26 month old doesn't really speak, rarely responds to name & won't listen(23 Posts)
Apologies as this may be a long post, but I'm not sure how concerned I should be about my LO. He's got a big brother & we're a bilingual family which are the reasons I thought he was a bit behind. He has always been a happy, smiley little boy who started walking at 10 months and has been extremely active ever since!
He's never really lets me read to him, just wants to turn the pages/do any actions in the book but has no interest in the content.
He has decent eye contact, but only when he wants. I find it impossible to catch his attention long enough to teach him face/body parts, so he still doesn't know any (used to point at eyes but no more).
He likes music but won't sit or pay any attention to nursery rhymes (does like row your boat/inch winch & wheels on the bus).
He likes animals & animal sound books & wants to touch them but has never made an animal sound (used to do chicken arms but no more).
He constantly does the things he's told not to do, looking straight at me & smiling. Sometimes he'll do it loudly then stop & run away when I come close.
His only word was 'mum' from around 18 months, but hasn't said it for ages. When he wants to says 'bye' with a wave and has very recently started saying 'ok', 'hiya' and possibly another couple of words but not clear enough to be sure.
He imitates 'shh' with finger on mouth, loves hiding & jumping out (doing it & being jumped out on), chase, cuddles, tickling, babbling to you, touching your face, watching the TV shows/movies he likes, playing with lots of toys, stacking, lining up & organising, marking with crayons & squishing playdoh, sand & water, but often seems to play a bit differently to other toddlers.
He rarely shows any response at all to his name being called or other noises, but does sometimes. We had his hearing checked a few months ago & it was fine.
We realised at around 18 months that although he seemed perfectly bright & well, he wasn't talking or listening as he possibly should be so took him to gp to be on safe side. Paediatrician visit, hearing test & speech therapist assessment later we're waiting on further appointments in april & he now goes to preschool couple of times a week to encourage speech. Preschool are concerned as he doesn't listen or have much eye contact with them at all, eats very little and climbs on tables/touches plug sockets/ does dangerous things. He shows interest in few of the things they try with him, as he's too busy running around doing what he wants.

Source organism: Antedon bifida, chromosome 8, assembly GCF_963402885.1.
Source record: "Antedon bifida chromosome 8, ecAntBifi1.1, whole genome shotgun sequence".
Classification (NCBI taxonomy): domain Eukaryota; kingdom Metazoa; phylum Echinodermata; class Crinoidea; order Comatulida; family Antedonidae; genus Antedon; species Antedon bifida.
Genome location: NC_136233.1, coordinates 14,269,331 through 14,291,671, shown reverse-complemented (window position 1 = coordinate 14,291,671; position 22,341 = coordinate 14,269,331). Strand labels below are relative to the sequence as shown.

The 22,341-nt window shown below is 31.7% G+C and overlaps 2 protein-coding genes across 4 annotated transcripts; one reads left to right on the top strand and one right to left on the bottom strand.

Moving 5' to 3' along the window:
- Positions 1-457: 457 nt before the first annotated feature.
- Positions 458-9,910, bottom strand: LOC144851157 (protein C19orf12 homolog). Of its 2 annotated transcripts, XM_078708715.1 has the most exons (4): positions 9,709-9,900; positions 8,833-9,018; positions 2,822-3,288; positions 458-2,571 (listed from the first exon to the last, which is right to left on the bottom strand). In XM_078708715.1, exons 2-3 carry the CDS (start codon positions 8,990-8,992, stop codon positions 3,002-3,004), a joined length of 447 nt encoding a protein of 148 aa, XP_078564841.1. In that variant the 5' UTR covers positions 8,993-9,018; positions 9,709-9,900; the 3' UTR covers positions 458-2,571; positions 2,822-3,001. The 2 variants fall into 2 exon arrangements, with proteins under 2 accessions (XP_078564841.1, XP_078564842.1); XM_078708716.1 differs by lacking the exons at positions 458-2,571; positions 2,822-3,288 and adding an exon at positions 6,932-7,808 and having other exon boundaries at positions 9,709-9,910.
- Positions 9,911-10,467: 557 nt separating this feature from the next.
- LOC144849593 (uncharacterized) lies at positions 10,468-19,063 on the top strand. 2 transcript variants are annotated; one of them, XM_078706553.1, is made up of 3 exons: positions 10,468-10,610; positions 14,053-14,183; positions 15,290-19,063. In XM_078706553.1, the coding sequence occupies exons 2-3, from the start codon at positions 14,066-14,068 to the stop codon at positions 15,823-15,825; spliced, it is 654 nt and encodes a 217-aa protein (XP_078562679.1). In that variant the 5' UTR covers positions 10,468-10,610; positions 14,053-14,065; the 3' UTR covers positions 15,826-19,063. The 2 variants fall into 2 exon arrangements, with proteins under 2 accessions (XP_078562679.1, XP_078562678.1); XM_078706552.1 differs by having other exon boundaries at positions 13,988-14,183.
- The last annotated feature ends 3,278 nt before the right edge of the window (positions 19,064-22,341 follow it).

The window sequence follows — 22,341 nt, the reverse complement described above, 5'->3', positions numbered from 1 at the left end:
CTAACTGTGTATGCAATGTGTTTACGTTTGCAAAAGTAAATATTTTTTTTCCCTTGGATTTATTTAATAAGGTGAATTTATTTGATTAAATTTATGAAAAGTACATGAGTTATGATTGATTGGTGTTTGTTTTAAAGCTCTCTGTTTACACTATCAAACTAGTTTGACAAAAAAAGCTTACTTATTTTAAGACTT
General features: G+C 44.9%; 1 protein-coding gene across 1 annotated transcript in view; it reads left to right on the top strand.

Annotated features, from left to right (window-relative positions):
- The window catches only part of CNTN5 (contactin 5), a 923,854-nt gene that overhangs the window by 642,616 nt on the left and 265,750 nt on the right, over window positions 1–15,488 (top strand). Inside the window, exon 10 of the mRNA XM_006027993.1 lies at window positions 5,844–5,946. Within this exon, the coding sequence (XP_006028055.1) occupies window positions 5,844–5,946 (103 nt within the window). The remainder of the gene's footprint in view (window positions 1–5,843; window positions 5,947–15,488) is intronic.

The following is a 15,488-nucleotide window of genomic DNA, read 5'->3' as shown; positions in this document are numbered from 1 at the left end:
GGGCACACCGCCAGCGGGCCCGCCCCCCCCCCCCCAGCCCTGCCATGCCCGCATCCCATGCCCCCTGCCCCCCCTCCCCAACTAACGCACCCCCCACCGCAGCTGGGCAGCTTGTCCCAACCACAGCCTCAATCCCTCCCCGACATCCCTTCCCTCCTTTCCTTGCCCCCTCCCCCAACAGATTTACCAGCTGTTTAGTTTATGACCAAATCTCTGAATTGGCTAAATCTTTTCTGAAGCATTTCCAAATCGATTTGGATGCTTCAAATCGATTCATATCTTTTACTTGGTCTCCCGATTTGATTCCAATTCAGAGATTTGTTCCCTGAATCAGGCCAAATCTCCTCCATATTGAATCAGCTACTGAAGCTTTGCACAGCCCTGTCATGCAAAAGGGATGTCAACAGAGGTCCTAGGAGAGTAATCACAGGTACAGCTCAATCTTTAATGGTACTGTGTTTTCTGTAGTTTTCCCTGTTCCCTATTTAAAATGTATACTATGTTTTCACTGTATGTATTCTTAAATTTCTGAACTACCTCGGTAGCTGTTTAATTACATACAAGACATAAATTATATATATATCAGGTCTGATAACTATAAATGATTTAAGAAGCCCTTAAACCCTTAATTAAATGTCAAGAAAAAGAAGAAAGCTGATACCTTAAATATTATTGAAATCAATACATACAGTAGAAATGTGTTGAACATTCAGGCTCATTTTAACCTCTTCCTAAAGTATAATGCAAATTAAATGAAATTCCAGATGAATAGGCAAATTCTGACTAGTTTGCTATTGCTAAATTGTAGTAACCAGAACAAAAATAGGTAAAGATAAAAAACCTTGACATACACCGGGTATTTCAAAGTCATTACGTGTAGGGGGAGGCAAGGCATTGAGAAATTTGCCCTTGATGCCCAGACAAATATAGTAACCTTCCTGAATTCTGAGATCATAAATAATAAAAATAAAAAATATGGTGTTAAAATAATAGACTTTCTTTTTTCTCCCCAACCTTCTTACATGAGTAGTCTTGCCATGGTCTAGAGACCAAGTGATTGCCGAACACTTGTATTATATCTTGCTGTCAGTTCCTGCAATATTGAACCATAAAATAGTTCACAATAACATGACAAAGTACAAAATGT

When I say he shows little interest I don't mean he's lethargic & disinterested, but he's so busy doing his own thing he won't stop for you or pay you any attention.
He's also a very fussy eater (no fuss, just won't eat it) and alternately sleeps through or wakes up for hours in the middle of the night, full of beans.
It always takes him ages to fall asleep, after much kicking about, babbling & laughing in bed (luckily not often disturbing other son who shares room, poor little thing!).
As I said, we still have appointments with specialists but April seems a long way away. One minute I think he's fine, the next I'm worried about all sorts of issues.
Does this sound familiar to anyone who can advise me? Does it sound like there's something wrong, or will it just all fall into place soon?
Thank you for reading & any helpful advice you can give!
He sounds like a very typical 2 year old.
When you say he's a very fussy eater, what exactly does he eat?
He sounds like my ds who is 2 but he's under paed watch at the moment. I'm hoping he's just going through a mad active stage, but yes it sounds v similar
Possibly he's just a bright, high-energy child? The speech thing could be completely seperate so don't necessarily put it together. Did you have a two year check, if not, have you got a health visitor you can ask to see to give him a basic assessment (eg excercises like threading beads, stacking blocks, copying drawing lines and circles, pointing to pictures as requested, type things). How does he interact with your eldest son? Do they giggle together, play together?
Take a breath. There's lots of good stuff there in your post. Some children just are a bit different in the way they develop (I think), you know how you get all different types in an office? I bet they were all very different as toddlers & kids too. Try not to worry (yes, I know). You don't have to deal with the future today. Worry about April in April. In the meantime, read up on toddler development, get some ideas and inspiration together, maybe buy (or draw) some pictures of eyes and body parts to blu-tack to his wall, or get a doll and a doll bath so you can pretend to wash and dress the doll, "now I am drying her HAND, look at her little HAND, now I am drying her FEET, tickle FEET" etcetc. (LOTS of repetition of key simple words and he doesn't have to join in directly but just keep on playing near him). Check out My Toddler Talks - it's very good, with lots of simple ideas to encourage speech and play.
It'll be OK
In all honesty, having read your OP carefully I can see a few 'red flags' for autistic spectrum disorder (asd). If you want to, you could google Autism UK or the M-CHAT test and see if anything seems to fit.
I'm not a paediatrician by the way so in no position to diagnose anyone. So it may not be asd at all. And if it is it will still be OK, just maybe a little different
The special needs boards here are very good should you ever need them. Wishing you and your son all the best